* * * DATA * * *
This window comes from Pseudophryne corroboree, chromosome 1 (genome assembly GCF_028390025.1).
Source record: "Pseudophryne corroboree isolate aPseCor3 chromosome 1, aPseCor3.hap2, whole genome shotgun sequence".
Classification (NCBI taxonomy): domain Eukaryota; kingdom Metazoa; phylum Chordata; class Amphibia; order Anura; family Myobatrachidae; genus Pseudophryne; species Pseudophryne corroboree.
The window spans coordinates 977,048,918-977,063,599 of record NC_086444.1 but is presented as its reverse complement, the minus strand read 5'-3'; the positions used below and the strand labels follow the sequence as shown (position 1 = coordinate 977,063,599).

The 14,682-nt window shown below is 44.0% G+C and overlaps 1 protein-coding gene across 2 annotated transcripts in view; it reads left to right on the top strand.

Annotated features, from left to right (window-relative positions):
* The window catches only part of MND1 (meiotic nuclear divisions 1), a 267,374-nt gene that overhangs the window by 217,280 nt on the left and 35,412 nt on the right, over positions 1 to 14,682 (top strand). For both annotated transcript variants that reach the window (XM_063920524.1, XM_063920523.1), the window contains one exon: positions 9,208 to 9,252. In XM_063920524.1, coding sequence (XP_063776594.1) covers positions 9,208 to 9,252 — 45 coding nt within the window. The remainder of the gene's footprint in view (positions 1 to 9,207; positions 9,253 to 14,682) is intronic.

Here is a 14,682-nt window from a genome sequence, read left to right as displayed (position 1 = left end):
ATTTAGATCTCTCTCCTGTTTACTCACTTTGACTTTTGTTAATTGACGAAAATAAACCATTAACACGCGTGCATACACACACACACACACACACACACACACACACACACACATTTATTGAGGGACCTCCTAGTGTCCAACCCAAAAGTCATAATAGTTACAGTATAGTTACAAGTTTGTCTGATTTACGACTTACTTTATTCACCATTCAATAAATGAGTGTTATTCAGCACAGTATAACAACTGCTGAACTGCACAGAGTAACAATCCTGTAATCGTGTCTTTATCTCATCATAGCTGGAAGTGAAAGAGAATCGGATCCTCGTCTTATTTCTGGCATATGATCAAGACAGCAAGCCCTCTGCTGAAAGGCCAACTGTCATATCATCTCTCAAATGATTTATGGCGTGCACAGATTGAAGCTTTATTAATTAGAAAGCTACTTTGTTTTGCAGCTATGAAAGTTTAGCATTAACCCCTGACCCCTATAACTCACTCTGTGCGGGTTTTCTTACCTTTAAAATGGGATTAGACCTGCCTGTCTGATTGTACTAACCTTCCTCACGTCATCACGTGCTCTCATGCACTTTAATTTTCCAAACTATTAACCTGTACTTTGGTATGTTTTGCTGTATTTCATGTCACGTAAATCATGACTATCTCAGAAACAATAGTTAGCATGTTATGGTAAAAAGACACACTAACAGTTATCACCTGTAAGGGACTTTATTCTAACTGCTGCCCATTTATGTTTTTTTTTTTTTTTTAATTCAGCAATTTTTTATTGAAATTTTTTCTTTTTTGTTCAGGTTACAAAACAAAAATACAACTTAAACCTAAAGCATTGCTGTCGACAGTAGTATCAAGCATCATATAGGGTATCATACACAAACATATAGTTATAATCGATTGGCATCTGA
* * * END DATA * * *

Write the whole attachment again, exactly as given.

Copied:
This window comes from Pseudophryne corroboree, chromosome 1 (genome assembly GCF_028390025.1).
Source record: "Pseudophryne corroboree isolate aPseCor3 chromosome 1, aPseCor3.hap2, whole genome shotgun sequence".
Classification (NCBI taxonomy): domain Eukaryota; kingdom Metazoa; phylum Chordata; class Amphibia; order Anura; family Myobatrachidae; genus Pseudophryne; species Pseudophryne corroboree.
The window spans coordinates 977,048,918-977,063,599 of record NC_086444.1 but is presented as its reverse complement, the minus strand read 5'-3'; the positions used below and the strand labels follow the sequence as shown (position 1 = coordinate 977,063,599).

The 14,682-nt window shown below is 44.0% G+C and overlaps 1 protein-coding gene across 2 annotated transcripts in view; it reads left to right on the top strand.

Annotated features, from left to right (window-relative positions):
* The window catches only part of MND1 (meiotic nuclear divisions 1), a 267,374-nt gene that overhangs the window by 217,280 nt on the left and 35,412 nt on the right, over positions 1 to 14,682 (top strand). For both annotated transcript variants that reach the window (XM_063920524.1, XM_063920523.1), the window contains one exon: positions 9,208 to 9,252. In XM_063920524.1, coding sequence (XP_063776594.1) covers positions 9,208 to 9,252 — 45 coding nt within the window. The remainder of the gene's footprint in view (positions 1 to 9,207; positions 9,253 to 14,682) is intronic.

Here is a 14,682-nt window from a genome sequence, read left to right as displayed (position 1 = left end):
ATTTAGATCTCTCTCCTGTTTACTCACTTTGACTTTTGTTAATTGACGAAAATAAACCATTAACACGCGTGCATACACACACACACACACACACACACACACACACACACACATTTATTGAGGGACCTCCTAGTGTCCAACCCAAAAGTCATAATAGTTACAGTATAGTTACAAGTTTGTCTGATTTACGACTTACTTTATTCACCATTCAATAAATGAGTGTTATTCAGCACAGTATAACAACTGCTGAACTGCACAGAGTAACAATCCTGTAATCGTGTCTTTATCTCATCATAGCTGGAAGTGAAAGAGAATCGGATCCTCGTCTTATTTCTGGCATATGATCAAGACAGCAAGCCCTCTGCTGAAAGGCCAACTGTCATATCATCTCTCAAATGATTTATGGCGTGCACAGATTGAAGCTTTATTAATTAGAAAGCTACTTTGTTTTGCAGCTATGAAAGTTTAGCATTAACCCCTGACCCCTATAACTCACTCTGTGCGGGTTTTCTTACCTTTAAAATGGGATTAGACCTGCCTGTCTGATTGTACTAACCTTCCTCACGTCATCACGTGCTCTCATGCACTTTAATTTTCCAAACTATTAACCTGTACTTTGGTATGTTTTGCTGTATTTCATGTCACGTAAATCATGACTATCTCAGAAACAATAGTTAGCATGTTATGGTAAAAAGACACACTAACAGTTATCACCTGTAAGGGACTTTATTCTAACTGCTGCCCATTTATGTTTTTTTTTTTTTTTTAATTCAGCAATTTTTTATTGAAATTTTTTCTTTTTTGTTCAGGTTACAAAACAAAAATACAACTTAAACCTAAAGCATTGCTGTCGACAGTAGTATCAAGCATCATATAGGGTATCATACACAAACATATAGTTATAATCGATTGGCATCTGA